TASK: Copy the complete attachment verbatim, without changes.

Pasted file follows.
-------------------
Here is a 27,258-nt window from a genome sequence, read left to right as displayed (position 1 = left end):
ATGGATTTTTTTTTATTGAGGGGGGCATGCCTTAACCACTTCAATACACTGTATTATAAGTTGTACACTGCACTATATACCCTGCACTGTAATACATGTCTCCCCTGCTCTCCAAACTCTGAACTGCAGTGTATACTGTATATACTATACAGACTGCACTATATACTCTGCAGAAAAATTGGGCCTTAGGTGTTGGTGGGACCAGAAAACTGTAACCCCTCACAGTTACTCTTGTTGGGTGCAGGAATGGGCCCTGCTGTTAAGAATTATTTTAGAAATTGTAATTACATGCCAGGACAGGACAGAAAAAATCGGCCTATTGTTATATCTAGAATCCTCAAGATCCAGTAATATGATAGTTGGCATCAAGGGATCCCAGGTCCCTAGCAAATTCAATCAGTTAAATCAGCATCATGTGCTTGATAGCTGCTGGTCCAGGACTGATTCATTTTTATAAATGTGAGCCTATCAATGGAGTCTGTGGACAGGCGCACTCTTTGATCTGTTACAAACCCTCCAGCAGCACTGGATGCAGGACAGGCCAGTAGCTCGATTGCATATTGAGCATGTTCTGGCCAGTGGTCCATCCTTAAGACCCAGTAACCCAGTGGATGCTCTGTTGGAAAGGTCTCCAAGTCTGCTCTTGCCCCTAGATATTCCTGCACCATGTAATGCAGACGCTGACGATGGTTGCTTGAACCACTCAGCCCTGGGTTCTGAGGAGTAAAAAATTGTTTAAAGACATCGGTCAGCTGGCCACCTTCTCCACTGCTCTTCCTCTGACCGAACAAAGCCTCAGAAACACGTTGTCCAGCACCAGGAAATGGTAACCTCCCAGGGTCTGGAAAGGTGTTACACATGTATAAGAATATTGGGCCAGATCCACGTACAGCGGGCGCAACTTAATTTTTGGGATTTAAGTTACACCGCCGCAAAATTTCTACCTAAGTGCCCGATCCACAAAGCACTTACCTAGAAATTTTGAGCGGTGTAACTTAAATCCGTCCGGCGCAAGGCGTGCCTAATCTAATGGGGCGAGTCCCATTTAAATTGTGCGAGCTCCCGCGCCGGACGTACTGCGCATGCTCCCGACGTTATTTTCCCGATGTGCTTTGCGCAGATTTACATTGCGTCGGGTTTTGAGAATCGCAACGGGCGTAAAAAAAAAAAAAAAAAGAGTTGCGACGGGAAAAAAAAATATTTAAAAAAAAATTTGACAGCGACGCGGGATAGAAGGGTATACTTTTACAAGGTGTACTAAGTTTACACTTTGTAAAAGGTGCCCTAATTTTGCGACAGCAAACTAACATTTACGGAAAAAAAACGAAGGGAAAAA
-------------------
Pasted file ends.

Here is a 27,258-nt window from a genome sequence, read left to right as displayed (position 1 = left end):
ATGGATTTTTTTTTATTGAGGGGGGCATGCCTTAACCACTTCAATACACTGTATTATAAGTTGTACACTGCACTATATACCCTGCACTGTAATACATGTCTCCCCTGCTCTCCAAACTCTGAACTGCAGTGTATACTGTATATACTATACAGACTGCACTATATACTCTGCAGAAAAATTGGGCCTTAGGTGTTGGTGGGACCAGAAAACTGTAACCCCTCACAGTTACTCTTGTTGGGTGCAGGAATGGGCCCTGCTGTTAAGAATTATTTTAGAAATTGTAATTACATGCCAGGACAGGACAGAAAAAATCGGCCTATTGTTATATCTAGAATCCTCAAGATCCAGTAATATGATAGTTGGCATCAAGGGATCCCAGGTCCCTAGCAAATTCAATCAGTTAAATCAGCATCATGTGCTTGATAGCTGCTGGTCCAGGACTGATTCATTTTTATAAATGTGAGCCTATCAATGGAGTCTGTGGACAGGCGCACTCTTTGATCTGTTACAAACCCTCCAGCAGCACTGGATGCAGGACAGGCCAGTAGCTCGATTGCATATTGAGCATGTTCTGGCCAGTGGTCCATCCTTAAGACCCAGTAACCCAGTGGATGCTCTGTTGGAAAGGTCTCCAAGTCTGCTCTTGCCCCTAGATATTCCTGCACCATGTAATGCAGACGCTGACGATGGTTGCTTGAACCACTCAGCCCTGGGTTCTGAGGAGTAAAAAATTGTTTAAAGACATCGGTCAGCTGGCCACCTTCTCCACTGCTCTTCCTCTGACCGAACAAAGCCTCAGAAACACGTTGTCCAGCACCAGGAAATGGTAACCTCCCAGGGTCTGGAAAGGTGTTACACATGTATAAGAATATTGGGCCAGATCCACGTACAGCGGGCGCAACTTAATTTTTGGGATTTAAGTTACACCGCCGCAAAATTTCTACCTAAGTGCCCGATCCACAAAGCACTTACCTAGAAATTTTGAGCGGTGTAACTTAAATCCGTCCGGCGCAAGGCGTGCCTAATCTAATGGGGCGAGTCCCATTTAAATTGTGCGAGCTCCCGCGCCGGACGTACTGCGCATGCTCCCGACGTTATTTTCCCGATGTGCTTTGCGCAGATTTACATTGCGTCGGGTTTTGAGAATCGCAACGGGCGTAAAAAAAAAAAAAAAAAGAGTTGCGACGGGAAAAAAAAATATTTAAAAAAAAATTTGACAGCGACGCGGGATAGAAGGGTATACTTTTACAAGGTGTACTAAGTTTACACTTTGTAAAAGGTGCCCTAATTTTGCGACAGCAAACTAACATTTACGGAAAAAAAACGAAGGGAAAAA